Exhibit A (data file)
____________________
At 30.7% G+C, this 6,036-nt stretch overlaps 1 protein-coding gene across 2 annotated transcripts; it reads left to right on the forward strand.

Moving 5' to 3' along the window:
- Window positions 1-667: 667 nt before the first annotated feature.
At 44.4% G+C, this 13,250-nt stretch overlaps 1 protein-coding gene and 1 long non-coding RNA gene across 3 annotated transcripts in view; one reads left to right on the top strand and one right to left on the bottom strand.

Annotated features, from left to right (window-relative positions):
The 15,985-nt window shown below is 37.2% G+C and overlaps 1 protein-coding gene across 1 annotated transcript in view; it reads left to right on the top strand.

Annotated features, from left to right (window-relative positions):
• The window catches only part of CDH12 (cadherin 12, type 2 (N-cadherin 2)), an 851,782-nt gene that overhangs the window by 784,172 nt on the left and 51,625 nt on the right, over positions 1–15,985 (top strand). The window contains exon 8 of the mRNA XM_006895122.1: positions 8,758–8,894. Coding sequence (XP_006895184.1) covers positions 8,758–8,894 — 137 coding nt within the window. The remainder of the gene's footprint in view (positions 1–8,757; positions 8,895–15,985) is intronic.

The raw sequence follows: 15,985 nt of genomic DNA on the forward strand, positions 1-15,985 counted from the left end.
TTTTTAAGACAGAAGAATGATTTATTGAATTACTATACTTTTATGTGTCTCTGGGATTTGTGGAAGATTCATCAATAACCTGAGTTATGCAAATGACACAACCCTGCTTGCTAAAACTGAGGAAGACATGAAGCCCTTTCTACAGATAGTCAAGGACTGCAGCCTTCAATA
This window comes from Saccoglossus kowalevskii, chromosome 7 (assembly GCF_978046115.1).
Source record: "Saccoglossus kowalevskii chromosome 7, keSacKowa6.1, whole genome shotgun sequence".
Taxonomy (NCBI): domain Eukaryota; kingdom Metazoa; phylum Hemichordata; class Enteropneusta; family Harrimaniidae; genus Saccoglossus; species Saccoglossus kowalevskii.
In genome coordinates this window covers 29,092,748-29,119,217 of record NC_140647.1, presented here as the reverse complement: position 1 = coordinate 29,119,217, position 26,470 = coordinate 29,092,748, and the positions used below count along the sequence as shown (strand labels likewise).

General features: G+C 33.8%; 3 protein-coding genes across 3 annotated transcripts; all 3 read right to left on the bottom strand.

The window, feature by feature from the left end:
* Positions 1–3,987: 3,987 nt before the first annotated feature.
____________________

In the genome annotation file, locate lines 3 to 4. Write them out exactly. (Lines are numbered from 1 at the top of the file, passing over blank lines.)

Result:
- Window positions 1-667: 667 nt before the first annotated feature.
At 44.4% G+C, this 13,250-nt stretch overlaps 1 protein-coding gene and 1 long non-coding RNA gene across 3 annotated transcripts in view; one reads left to right on the top strand and one right to left on the bottom strand.